Tolkien

PG-13, May 2019, 1h 52m

I have to admit, I knew nothing about the man himself, but have of course watched Lord of the Rings and The Hobbit movies. I haven’t even read any of his books. After having seen, what this man had to experience in his youth, I guess I want to read it all in his own words.

It tells the story of a young J.R.R. Tolkien (Nicholas Hoult), who lost his father and a bit later his mother, growing up with his brother in a foster home of a rich relative, under the strict eyes of the church, and without much love or understanding. At school, however, he meets 3 boys, with whom he develops almost instantly a close bond, a brotherhood through thick and thin. And he finds love in the orphaned Edith Bratt (Lily Collins), who is living in the same foster home. He keeps escaping into his own world by inventing new languages (the Elf-language Quenya is based on Finnish language, the ed.), and creating little stories accompanying them. The outbreak of WWI takes him through unspeakable horrors.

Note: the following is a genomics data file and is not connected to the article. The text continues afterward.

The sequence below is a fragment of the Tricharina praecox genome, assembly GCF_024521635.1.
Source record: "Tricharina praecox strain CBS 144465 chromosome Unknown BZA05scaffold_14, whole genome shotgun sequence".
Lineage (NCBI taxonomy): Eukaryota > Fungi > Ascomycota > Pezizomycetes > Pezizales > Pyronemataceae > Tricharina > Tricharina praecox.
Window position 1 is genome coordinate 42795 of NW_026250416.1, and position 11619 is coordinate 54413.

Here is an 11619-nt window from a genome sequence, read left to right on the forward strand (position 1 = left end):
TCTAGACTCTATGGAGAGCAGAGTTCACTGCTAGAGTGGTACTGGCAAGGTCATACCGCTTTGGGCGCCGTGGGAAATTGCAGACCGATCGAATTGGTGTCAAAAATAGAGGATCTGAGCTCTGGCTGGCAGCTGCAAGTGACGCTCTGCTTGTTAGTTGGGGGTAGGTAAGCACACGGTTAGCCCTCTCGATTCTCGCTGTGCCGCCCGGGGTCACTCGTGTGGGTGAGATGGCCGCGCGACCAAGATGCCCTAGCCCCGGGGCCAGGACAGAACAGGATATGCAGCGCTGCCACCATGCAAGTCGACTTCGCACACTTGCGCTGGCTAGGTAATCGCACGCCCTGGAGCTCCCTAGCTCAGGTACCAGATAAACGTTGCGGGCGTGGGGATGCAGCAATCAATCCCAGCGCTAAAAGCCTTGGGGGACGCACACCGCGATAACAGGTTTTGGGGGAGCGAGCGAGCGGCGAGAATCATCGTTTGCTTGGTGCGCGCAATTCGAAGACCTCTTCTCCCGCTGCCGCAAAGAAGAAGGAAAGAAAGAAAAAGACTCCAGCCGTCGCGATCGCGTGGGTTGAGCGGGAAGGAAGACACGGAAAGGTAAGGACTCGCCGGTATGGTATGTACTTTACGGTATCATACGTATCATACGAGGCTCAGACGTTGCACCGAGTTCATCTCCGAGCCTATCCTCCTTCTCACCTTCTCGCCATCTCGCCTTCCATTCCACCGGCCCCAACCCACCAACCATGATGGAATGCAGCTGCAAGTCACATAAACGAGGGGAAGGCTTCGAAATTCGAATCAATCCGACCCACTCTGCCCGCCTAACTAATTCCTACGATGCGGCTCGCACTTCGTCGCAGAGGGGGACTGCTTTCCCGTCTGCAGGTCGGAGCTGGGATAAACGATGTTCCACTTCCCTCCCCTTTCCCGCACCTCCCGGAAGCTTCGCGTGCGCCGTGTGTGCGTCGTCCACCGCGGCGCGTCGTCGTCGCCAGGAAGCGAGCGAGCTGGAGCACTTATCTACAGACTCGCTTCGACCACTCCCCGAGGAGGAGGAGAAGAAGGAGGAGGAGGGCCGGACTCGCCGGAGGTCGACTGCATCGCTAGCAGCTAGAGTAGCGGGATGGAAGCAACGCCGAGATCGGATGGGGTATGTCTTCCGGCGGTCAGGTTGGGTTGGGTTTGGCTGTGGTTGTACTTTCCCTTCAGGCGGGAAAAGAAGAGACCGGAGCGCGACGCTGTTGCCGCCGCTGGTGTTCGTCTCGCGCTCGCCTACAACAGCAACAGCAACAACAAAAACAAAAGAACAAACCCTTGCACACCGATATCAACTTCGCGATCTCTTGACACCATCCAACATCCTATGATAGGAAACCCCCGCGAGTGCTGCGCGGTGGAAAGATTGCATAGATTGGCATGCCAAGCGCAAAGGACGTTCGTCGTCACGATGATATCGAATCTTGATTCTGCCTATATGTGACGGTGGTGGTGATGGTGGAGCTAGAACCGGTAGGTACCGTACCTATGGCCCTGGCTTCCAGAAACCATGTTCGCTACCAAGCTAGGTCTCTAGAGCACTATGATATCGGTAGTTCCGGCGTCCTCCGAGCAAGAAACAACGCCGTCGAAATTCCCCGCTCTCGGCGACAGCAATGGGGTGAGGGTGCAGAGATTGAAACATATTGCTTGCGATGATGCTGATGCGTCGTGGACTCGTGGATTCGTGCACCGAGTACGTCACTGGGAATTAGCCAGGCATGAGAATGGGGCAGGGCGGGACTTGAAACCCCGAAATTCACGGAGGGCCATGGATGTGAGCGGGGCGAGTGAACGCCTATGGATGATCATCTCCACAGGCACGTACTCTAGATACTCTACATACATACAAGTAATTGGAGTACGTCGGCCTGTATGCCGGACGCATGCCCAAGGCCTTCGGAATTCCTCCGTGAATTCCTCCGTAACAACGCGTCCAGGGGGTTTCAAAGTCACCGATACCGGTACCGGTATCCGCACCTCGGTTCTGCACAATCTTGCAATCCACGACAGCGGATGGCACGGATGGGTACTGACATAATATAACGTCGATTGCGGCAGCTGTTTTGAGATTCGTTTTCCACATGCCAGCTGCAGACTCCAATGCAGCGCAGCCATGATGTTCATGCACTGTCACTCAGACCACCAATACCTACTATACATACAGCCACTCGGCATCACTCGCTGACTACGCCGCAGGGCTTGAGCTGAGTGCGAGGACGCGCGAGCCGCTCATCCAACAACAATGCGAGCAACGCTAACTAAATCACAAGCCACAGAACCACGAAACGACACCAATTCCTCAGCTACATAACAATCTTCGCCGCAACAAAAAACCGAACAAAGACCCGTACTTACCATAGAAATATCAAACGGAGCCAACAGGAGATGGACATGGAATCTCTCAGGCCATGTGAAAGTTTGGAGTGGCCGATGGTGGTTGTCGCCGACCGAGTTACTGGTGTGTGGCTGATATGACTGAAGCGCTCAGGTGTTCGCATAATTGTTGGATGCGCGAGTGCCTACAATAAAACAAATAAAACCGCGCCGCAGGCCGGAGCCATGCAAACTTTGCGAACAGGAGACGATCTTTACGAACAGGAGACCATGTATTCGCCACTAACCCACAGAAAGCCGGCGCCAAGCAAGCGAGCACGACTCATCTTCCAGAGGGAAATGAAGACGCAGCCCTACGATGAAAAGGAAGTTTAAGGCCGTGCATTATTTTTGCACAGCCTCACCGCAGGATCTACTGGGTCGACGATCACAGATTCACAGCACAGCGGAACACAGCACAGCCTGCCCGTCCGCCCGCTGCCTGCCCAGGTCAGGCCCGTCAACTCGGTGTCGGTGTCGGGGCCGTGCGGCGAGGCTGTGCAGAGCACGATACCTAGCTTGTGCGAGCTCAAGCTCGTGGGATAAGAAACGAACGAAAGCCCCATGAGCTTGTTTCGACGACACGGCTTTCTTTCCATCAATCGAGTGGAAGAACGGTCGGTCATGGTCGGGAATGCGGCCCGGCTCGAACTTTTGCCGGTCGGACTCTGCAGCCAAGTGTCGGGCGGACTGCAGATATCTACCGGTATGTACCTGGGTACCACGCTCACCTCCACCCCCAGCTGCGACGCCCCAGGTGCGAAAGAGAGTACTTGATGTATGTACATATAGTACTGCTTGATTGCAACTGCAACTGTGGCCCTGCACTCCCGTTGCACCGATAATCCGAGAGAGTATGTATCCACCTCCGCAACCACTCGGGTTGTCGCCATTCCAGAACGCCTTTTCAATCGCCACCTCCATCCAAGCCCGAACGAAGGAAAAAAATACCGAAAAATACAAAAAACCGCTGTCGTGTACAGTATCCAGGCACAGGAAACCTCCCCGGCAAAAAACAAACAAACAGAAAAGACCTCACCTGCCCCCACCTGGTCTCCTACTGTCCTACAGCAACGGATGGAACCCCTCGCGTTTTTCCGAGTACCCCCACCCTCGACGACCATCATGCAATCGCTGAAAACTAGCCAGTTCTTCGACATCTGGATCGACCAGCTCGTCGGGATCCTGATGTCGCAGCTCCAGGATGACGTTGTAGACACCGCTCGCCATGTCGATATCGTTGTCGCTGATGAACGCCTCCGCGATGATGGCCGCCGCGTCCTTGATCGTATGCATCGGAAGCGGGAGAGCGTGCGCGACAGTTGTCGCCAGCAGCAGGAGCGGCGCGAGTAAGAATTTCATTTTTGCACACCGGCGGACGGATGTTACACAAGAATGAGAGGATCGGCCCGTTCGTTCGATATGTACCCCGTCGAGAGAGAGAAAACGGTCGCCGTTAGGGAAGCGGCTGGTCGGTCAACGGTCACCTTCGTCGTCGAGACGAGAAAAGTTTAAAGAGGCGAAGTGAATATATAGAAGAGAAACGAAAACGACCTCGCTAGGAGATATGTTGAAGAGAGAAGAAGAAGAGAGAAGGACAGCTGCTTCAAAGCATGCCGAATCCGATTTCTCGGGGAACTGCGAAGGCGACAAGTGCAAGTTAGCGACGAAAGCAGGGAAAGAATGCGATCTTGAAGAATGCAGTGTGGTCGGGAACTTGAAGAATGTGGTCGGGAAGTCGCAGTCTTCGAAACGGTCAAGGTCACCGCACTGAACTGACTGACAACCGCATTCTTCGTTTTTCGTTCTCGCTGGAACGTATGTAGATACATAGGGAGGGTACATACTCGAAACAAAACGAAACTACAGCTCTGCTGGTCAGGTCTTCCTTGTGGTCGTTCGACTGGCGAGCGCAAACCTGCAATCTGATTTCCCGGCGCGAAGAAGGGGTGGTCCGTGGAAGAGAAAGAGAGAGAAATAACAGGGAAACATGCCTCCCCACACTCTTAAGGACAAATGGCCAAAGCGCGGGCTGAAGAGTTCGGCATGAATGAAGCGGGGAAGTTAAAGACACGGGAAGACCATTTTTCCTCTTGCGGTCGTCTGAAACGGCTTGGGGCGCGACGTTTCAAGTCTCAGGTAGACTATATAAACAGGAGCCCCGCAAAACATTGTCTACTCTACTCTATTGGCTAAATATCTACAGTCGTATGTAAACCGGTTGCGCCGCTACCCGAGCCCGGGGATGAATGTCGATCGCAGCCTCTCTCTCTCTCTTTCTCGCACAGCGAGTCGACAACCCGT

He processes all those experiences, the beauties and the horrors, in his books, and we can find them clearly in his stories, the fellowship, the tragic love relationships (see e.g. “Beren and Luthien”, the ed.) – they all come from his own life experiences. *

If you are a fan of his stories, I can only recommend this movie, masterminded by Finnish director Thomas “Dome” Karukoski. I give it a 8 out of 10, because in some parts the story felt a bit unnecessary prolonged. But a great movie anyways.

Melanie Kircher

* If you want to know more about Tolkien’s truly adventurous youth and the “Inkling” fellowship, read e.g. Humphrey Carpenter’s Tolkien biography; the ed.

GastmitarbeiterInnen / guest contributions

GastmitarbeiterInnen / guest contributions

Regular guest contributors e.g. Melanie Kircher, Sander Burmeister, Grit Kabiersch, Marina Minkler, Maria Levin, Elvira Visser, Nina Ratavaara, John Wisniewski